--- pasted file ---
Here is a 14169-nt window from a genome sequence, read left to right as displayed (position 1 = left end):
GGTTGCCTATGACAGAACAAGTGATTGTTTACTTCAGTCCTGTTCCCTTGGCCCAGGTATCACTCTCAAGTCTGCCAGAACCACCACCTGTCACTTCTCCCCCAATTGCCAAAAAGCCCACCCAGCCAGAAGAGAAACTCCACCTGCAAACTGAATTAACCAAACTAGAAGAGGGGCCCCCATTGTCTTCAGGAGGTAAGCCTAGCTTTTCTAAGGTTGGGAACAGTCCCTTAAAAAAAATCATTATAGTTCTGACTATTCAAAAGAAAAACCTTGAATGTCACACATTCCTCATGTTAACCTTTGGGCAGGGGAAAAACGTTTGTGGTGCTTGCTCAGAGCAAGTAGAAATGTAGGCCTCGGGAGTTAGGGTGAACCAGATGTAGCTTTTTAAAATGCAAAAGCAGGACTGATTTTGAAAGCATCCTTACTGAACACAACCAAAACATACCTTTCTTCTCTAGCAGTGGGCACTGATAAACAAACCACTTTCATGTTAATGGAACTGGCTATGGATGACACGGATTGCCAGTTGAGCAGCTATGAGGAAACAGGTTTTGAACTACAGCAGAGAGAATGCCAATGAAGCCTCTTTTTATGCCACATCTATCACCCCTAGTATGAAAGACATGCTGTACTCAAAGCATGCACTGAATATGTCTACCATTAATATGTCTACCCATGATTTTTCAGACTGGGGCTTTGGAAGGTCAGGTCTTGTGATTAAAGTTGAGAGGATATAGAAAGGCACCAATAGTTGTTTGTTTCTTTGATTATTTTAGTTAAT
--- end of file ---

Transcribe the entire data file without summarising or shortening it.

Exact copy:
Here is a 14169-nt window from a genome sequence, read left to right as displayed (position 1 = left end):
GGTTGCCTATGACAGAACAAGTGATTGTTTACTTCAGTCCTGTTCCCTTGGCCCAGGTATCACTCTCAAGTCTGCCAGAACCACCACCTGTCACTTCTCCCCCAATTGCCAAAAAGCCCACCCAGCCAGAAGAGAAACTCCACCTGCAAACTGAATTAACCAAACTAGAAGAGGGGCCCCCATTGTCTTCAGGAGGTAAGCCTAGCTTTTCTAAGGTTGGGAACAGTCCCTTAAAAAAAATCATTATAGTTCTGACTATTCAAAAGAAAAACCTTGAATGTCACACATTCCTCATGTTAACCTTTGGGCAGGGGAAAAACGTTTGTGGTGCTTGCTCAGAGCAAGTAGAAATGTAGGCCTCGGGAGTTAGGGTGAACCAGATGTAGCTTTTTAAAATGCAAAAGCAGGACTGATTTTGAAAGCATCCTTACTGAACACAACCAAAACATACCTTTCTTCTCTAGCAGTGGGCACTGATAAACAAACCACTTTCATGTTAATGGAACTGGCTATGGATGACACGGATTGCCAGTTGAGCAGCTATGAGGAAACAGGTTTTGAACTACAGCAGAGAGAATGCCAATGAAGCCTCTTTTTATGCCACATCTATCACCCCTAGTATGAAAGACATGCTGTACTCAAAGCATGCACTGAATATGTCTACCATTAATATGTCTACCCATGATTTTTCAGACTGGGGCTTTGGAAGGTCAGGTCTTGTGATTAAAGTTGAGAGGATATAGAAAGGCACCAATAGTTGTTTGTTTCTTTGATTATTTTAGTTAAT